The Smithsonian Institution Libraries recently acquired a telephone book. Big deal, you say? Ah, but this is a telephone directory for the territory of Hawaii, issued for the winter of 1930. For that reason alone, it’s fun to browse through, to see the old advertisements and daydream about living in the gorgeous Hawaiian Islands, back in the days when the entire list of businesses and households in the territory which owned telephones could be recorded in one slim volume. But this isn’t just any old phone book. This particular copy belonged to the Royal Hawaiian Hotel in Honolulu, which opened in February 1927 on the spectacular Waikiki beachfront. Known as “the Pink Palace of the Pacific,” the Royal Hawaiian Hotel was one of the earliest luxury resorts established in this tropical paradise. The stylish décor featured at the Royal Hawaiian Hotel, inspired partly by the native crafts of the South Sea Islanders, exerted a lasting influence upon tourists from the mainland, who came to associate the good life in Hawaii more »
Americans, once they had elected a President, have always tended, barring catastrophes, to protect their investment. They choose him and consider that the question of their good judgment is involved in his standing. It is a personal and kindly attitude as distinguished from their obvious patriotic duty to uphold the presidency. Curiously, they are generally less kind to his wife. Human nature breaks out all over as she takes her prominent place in the White House goldfish bowl. — Doris Fleeson, political columnist, Threshold of Tomorrow: the Great Society The year 2012 celebrates the centennial birthdays of two American First Ladies who served consecutively: Lady Bird Johnson, the wife of President Lyndon B. Johnson (1963-1969), and Patricia Nixon, the wife of Richard M. Nixon (1969-1974). Claudia Alton Taylor, born on December 22, 1912 and nicknamed Lady Bird, and Thelma Catherine Ryan, born on March 16, 1912 and nicknamed Pat, had a surprising number of things in common: losing their mothers before reaching adulthood, always being referred to by nicknames, displaying more »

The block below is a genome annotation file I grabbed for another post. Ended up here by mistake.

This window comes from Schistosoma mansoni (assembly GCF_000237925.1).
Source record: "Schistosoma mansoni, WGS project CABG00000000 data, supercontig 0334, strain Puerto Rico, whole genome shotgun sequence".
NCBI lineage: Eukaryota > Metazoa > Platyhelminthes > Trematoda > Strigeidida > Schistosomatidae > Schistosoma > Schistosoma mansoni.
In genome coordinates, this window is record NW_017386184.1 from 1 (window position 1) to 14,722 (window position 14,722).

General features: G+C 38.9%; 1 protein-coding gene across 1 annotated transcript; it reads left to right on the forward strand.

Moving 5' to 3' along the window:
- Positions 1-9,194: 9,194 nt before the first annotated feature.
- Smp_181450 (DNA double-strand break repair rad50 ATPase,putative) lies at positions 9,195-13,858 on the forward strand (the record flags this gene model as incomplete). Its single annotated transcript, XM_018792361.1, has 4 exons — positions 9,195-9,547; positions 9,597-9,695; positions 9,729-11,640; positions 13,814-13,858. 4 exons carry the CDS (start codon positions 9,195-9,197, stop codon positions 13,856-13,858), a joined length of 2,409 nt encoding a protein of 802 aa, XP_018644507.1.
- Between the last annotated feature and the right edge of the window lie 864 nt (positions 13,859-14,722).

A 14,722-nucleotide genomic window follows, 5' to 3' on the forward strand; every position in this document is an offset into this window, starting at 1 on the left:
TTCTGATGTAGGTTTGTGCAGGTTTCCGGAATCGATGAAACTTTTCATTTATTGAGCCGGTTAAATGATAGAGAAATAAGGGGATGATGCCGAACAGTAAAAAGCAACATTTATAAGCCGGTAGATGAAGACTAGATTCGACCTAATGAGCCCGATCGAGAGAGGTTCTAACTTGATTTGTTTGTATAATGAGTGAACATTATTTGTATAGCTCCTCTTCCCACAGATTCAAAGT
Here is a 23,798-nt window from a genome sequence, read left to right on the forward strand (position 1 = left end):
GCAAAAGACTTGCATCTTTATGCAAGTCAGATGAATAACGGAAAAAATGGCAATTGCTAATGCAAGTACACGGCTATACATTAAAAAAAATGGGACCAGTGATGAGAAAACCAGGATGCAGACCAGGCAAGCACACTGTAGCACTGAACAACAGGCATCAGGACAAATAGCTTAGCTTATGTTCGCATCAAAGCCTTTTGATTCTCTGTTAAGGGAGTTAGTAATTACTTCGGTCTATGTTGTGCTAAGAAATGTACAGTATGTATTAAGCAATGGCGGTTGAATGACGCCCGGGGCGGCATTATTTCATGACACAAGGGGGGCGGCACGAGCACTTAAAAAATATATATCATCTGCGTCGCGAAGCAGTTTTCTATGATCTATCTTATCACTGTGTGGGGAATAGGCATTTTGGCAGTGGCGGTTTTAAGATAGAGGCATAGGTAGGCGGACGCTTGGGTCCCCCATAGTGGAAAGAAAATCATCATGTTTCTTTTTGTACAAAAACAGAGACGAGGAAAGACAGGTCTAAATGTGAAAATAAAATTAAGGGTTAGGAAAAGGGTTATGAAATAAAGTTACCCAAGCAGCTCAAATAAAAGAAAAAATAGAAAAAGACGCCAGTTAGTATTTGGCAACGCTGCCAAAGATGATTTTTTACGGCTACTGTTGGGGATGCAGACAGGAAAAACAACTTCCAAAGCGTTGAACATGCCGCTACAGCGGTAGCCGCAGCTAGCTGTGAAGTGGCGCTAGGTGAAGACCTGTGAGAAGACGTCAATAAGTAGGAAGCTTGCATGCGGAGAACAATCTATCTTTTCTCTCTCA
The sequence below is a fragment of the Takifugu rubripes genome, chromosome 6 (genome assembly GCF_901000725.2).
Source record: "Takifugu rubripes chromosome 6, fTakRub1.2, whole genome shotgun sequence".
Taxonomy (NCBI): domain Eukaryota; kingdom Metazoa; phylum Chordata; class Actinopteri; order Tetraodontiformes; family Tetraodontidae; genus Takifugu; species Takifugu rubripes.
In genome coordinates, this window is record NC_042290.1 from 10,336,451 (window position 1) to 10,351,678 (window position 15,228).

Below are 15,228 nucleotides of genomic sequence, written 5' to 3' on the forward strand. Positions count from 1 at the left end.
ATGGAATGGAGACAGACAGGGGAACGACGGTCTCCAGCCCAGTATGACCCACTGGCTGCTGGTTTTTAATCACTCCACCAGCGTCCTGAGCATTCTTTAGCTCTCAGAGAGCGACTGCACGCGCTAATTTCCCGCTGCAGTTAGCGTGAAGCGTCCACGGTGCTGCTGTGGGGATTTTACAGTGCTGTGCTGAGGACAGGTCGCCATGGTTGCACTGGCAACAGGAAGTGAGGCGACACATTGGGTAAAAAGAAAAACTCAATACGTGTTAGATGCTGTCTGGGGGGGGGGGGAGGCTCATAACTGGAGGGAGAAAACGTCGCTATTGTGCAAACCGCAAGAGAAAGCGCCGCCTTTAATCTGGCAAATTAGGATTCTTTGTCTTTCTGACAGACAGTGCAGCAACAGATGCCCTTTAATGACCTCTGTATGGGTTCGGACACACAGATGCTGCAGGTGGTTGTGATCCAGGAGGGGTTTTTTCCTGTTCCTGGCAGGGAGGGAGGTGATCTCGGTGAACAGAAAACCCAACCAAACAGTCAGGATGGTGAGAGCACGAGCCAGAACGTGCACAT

This post was contributed by Rachel Blier, an intern for the American Art and Portrait Gallery Library from June to September 2012. One of my favorite parts of my time at the AA/PG library has been working with the rare books collection. Between the artists’ books, the unusual cartoons and caricatures in the Ray Smith collection, and the occasional doodle or signature from an artist, it’s a very exciting part of the library—and one that an ordinary visitor wouldn’t have the opportunity to see.
Engineering Romance in Late 19th Century Literature, featuring Rosalind Williams Date: November 28, 2012, 5:00 pm Location: Smithsonian Institution Castle Jules Verne (1828-1905) and Robert Louis Stevenson (1850-1894) were well-known writers of romance in the late l9th century. They were also fascinated by engineering, both as well-informed observers and as lay engineers. This talk will describe this convergence of engineering and romance in their lives and times and reflect upon its implications for our own lives and times. This event will take place on Wednesday, November 28 at 5:00 p.m. in the Smithsonian Institution Castle building.
During this time of Thanksgiving, the Smithsonian Libraries is especially grateful for the support from friends and patrons that have made our tremendous accomplishments possible.
The past couple of months in the web-development world have been spent building a foundation for a method of presenting digitized book-like things on the Smithsonian Libraries website. This has been an interesting time creating a home for the history, art, and culture part of our scanned collections.
Did you know the 1876 Centennial Bell and the 1893 Columbian Liberty Bell both weighed thirteen thousand pounds? Do you know why? The Trade Literature Collection at the National Museum of American History Library includes a Meneely Bell Co. catalog which answers that question and more.
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